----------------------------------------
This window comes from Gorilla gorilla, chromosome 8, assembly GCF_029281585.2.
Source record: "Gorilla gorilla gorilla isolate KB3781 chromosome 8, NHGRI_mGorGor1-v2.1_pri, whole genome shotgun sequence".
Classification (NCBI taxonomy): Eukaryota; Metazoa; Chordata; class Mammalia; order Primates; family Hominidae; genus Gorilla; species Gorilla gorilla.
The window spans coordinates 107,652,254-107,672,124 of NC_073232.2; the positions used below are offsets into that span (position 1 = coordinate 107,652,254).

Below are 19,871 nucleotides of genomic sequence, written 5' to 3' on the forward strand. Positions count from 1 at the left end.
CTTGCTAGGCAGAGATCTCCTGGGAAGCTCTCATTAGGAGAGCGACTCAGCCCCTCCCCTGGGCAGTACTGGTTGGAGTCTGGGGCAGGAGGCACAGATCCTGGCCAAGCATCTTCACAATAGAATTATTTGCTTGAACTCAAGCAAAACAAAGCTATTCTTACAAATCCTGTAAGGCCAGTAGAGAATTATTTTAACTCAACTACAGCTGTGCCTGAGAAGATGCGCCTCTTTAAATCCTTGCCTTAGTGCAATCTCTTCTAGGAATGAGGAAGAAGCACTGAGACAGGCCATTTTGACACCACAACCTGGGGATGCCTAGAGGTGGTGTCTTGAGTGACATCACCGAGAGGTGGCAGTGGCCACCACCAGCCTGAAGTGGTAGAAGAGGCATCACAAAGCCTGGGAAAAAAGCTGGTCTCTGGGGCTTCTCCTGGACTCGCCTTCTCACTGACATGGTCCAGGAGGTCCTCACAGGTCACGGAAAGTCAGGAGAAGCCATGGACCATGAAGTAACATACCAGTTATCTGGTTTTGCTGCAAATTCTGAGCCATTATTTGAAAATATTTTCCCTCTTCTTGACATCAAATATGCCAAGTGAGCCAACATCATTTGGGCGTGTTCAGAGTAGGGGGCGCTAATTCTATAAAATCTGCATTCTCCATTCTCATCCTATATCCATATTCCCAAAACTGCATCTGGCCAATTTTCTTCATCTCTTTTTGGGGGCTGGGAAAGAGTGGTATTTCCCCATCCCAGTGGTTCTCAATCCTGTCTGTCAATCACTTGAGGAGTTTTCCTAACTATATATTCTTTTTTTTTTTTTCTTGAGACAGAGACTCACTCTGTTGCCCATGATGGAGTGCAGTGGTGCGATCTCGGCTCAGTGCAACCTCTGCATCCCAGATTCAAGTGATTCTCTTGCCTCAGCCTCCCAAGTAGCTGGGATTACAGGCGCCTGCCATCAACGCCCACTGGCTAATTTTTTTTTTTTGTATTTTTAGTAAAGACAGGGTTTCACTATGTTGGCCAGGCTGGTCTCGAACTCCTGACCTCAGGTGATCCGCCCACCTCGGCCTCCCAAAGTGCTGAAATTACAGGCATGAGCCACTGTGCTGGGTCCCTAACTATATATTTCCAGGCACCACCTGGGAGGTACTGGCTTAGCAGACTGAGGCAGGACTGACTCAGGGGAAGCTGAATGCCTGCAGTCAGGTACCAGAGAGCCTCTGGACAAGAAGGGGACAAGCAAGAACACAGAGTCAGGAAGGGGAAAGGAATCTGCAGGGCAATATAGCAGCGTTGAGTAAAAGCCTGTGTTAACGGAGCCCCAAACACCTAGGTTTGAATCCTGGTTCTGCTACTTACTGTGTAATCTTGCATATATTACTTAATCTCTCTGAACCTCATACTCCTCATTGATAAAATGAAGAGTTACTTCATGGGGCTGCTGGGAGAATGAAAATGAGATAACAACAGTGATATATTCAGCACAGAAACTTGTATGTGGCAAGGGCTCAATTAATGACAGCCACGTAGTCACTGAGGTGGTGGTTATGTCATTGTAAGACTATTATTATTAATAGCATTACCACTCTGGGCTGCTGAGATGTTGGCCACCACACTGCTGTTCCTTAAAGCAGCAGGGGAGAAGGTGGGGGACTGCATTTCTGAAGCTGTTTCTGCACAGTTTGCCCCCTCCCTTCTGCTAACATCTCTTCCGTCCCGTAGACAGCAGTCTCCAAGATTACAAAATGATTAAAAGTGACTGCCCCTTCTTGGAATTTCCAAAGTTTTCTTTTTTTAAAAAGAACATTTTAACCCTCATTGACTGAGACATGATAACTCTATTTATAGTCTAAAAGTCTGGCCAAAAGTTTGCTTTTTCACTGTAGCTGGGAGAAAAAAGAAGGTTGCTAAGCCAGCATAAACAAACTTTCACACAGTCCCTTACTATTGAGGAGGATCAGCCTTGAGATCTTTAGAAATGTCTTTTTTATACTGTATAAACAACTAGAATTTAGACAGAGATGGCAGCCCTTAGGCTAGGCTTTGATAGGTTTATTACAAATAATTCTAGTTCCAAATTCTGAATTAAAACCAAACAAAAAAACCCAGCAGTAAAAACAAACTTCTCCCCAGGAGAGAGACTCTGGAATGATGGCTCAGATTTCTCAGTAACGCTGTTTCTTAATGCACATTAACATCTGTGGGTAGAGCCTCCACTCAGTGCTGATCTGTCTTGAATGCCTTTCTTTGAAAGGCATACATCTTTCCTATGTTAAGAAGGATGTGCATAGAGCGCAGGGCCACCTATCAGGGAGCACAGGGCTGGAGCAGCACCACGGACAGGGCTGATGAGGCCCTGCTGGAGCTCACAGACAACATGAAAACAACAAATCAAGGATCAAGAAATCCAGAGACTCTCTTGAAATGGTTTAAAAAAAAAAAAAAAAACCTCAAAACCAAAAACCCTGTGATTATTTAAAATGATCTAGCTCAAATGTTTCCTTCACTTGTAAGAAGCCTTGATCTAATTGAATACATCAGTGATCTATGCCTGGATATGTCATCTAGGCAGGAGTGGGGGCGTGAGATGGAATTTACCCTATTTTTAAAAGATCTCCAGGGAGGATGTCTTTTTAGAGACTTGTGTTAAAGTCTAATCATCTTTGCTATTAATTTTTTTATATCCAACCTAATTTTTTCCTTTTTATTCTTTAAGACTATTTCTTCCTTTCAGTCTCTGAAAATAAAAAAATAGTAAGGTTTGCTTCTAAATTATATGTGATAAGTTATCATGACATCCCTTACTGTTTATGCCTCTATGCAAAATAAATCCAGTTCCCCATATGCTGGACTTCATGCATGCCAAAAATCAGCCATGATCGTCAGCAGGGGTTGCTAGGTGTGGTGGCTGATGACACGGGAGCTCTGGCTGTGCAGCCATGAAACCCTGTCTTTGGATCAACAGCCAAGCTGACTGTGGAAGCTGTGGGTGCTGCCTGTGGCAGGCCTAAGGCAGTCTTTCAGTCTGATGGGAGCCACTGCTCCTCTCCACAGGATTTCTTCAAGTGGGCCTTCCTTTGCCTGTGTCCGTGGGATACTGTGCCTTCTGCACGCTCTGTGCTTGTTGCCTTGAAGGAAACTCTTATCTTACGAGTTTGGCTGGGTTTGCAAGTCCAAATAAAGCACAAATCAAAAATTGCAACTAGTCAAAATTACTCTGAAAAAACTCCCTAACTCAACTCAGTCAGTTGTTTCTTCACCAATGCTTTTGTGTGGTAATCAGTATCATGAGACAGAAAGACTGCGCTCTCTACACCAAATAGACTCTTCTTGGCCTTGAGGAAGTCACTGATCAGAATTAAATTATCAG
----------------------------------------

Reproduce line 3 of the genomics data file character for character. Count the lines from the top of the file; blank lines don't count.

Classification (NCBI taxonomy): Eukaryota; Metazoa; Chordata; class Mammalia; order Primates; family Hominidae; genus Gorilla; species Gorilla gorilla.